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Genomic and Transcriptomic Resources for Marker Development in Synchytrium endobioticum, an Elusive but Severe Potato Pathogen
- Busse, Friederike, Bartkiewicz, Annette, Terefe-Ayana, Diro, Niepold, Frank, Schleusner, Yvonne, Flath, Kerstin, Sommerfeldt-Impe, Nicole, Lübeck, Jens, Strahwald, Josef, Tacke, Eckhard, Hofferbert, Hans-Reinhard, Linde, Marcus, Przetakiewicz, Jarosław, Debener, Thomas
- Phytopathology 2017 v.107 no.3 pp. 322-328
- Synchytrium endobioticum, complementary DNA, expressed sequence tags, fungi, genes, host-pathogen relationships, loci, microsatellite repeats, mycelium, pathogens, pathotypes, polymerase chain reaction, potatoes, quarantine, single-stranded conformational polymorphism, transcriptomics, zoospores, Germany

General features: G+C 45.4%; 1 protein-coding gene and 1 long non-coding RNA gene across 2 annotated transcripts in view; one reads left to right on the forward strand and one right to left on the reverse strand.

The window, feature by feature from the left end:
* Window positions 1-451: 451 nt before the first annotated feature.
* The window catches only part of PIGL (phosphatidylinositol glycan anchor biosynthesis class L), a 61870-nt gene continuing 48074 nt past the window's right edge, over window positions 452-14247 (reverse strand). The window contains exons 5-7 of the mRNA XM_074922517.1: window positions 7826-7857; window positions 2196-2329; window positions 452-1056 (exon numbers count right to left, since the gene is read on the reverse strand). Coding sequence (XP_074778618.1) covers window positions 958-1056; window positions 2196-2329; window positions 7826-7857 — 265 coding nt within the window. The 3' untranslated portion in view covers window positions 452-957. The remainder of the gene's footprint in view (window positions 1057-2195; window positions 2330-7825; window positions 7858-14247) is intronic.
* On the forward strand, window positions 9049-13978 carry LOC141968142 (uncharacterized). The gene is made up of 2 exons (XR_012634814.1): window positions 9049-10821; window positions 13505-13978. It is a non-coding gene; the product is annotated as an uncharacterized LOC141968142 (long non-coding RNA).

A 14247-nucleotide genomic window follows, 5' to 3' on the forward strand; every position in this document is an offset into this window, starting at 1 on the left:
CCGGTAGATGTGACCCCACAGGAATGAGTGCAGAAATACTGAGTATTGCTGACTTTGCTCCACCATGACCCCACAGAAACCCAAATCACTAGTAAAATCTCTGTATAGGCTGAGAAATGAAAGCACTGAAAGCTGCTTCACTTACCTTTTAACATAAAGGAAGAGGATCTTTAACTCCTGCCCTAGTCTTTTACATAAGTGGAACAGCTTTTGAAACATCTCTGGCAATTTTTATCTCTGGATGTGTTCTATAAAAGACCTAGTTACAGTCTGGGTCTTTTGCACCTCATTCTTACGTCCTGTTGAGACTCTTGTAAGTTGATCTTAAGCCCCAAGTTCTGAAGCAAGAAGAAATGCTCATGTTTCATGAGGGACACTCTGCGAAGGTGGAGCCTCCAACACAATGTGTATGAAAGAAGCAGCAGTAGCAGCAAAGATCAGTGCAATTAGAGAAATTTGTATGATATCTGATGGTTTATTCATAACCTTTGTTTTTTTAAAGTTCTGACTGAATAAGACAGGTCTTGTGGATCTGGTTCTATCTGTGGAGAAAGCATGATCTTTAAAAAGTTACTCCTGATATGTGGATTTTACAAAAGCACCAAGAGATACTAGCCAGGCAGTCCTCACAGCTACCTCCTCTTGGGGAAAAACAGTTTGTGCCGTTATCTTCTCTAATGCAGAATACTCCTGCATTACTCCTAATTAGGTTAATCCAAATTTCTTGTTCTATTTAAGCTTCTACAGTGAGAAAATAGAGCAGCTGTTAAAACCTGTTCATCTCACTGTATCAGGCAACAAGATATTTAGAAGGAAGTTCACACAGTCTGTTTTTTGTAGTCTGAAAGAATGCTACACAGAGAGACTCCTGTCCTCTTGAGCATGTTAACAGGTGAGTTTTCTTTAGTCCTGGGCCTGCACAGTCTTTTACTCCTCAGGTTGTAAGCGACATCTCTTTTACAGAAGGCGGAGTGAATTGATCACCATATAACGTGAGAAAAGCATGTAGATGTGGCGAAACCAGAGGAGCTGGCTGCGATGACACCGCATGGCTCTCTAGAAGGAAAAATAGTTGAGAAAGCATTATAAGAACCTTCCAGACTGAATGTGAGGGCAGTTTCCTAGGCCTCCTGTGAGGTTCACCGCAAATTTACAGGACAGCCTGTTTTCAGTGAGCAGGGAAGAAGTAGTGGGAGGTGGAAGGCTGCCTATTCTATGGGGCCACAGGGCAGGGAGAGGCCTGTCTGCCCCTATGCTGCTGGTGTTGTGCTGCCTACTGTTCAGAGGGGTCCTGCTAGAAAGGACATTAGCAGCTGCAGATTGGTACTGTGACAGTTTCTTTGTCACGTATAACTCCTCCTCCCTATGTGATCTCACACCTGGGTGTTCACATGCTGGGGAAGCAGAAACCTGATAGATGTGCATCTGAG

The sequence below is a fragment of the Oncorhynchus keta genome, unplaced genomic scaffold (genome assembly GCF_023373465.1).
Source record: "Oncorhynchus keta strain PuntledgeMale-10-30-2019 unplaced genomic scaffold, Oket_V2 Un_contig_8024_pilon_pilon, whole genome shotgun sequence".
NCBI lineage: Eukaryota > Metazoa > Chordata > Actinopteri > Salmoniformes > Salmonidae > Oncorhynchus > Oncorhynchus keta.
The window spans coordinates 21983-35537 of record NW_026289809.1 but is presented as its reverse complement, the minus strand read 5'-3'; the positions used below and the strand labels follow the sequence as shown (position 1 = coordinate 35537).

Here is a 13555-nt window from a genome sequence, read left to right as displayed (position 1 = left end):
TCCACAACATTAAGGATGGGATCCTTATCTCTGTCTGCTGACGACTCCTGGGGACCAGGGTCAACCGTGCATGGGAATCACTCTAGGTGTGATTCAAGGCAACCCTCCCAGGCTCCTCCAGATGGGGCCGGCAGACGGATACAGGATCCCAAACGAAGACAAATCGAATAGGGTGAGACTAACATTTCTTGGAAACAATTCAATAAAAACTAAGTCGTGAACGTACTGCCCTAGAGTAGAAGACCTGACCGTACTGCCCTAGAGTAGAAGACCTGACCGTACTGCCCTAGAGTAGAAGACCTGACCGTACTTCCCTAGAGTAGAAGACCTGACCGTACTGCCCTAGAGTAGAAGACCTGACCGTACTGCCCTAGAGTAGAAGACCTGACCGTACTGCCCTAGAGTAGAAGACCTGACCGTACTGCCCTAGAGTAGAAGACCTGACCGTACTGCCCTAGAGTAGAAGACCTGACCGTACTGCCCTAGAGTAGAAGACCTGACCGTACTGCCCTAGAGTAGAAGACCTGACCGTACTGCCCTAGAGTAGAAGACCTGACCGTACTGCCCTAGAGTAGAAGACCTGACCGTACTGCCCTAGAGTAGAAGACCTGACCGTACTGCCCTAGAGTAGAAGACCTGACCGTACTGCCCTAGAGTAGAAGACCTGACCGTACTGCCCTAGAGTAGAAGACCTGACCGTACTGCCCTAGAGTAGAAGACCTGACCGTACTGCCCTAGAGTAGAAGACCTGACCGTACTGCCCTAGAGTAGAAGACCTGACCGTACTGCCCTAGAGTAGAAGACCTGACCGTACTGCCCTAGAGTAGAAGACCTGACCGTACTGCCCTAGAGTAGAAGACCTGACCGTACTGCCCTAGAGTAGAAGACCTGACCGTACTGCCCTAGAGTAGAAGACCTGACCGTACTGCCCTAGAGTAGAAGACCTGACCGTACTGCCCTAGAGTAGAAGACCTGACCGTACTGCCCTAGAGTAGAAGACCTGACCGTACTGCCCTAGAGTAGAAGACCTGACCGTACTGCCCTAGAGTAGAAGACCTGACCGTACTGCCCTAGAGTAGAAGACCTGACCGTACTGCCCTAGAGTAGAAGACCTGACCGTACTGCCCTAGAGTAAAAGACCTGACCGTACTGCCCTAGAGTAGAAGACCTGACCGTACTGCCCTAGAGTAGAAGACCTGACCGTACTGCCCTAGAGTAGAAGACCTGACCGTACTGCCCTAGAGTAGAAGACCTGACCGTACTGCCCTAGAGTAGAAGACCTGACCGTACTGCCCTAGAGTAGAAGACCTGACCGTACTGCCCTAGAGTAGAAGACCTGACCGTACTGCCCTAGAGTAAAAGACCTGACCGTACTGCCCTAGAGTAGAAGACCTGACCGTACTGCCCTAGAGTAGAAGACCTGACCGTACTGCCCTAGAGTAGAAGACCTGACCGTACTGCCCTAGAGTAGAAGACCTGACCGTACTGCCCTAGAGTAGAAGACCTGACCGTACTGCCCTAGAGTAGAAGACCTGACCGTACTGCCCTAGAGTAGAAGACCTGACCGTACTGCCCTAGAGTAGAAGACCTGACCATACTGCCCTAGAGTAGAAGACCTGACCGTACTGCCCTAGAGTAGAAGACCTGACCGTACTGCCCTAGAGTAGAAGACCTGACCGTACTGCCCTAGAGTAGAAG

- Synchytrium endobioticum is an obligate biotrophic fungus that causes wart diseases in potato. Like other species of the class Chytridiomycetes, it does not form mycelia and its zoospores are small, approximately 3 μm in diameter, which complicates the detection of early stages of infection. Furthermore, potato wart disease is difficult to control because belowground organs are infected and resting spores of the fungus are extremely durable. Thus, S. endobioticum is classified as a quarantine organism. More than 40 S. endobioticum pathotypes have been reported, of which pathotypes 1(D1), 2(G1), 6(O1), 8(F1), and 18(T1) are the most important in Germany. No molecular methods for the differentiation of pathotypes are available to date. In this work, we sequenced both genomic DNA and cDNA of the German pathotype 18(T1) from infected potato tissue and generated 5,422 expressed sequence tags (EST) and 423 genomic contigs. Comparative sequencing of 33 genes, single-stranded confirmation polymorphism (SSCP) analysis with polymerase chain reaction fragments of 27 additional genes, as well as the analysis of 41 simple sequence repeat (SSR) loci revealed extremely low levels of variation among five German pathotypes. From these markers, one sequence-characterized amplified region marker and five SSR markers revealed polymorphisms among the German pathotypes and an extended set of 11 additional European isolates. Pathotypes 8(F1) and 18(T1) displayed discrete polymorphisms which allow their differentiation from other pathotypes. Overall, using the information of the six markers, the 16 isolates could be differentiated into three distinct genotype groups. In addition to the presented markers, the new collection of EST from genus Synchytrium might serve in the future for molecular taxonomic studies as well as for analyses of the host–pathogen interactions in this difficult pathosystem. Copyright © 2017 The Author(s). This is an open access article distributed under the CC BY-NC-ND 4.0 International license.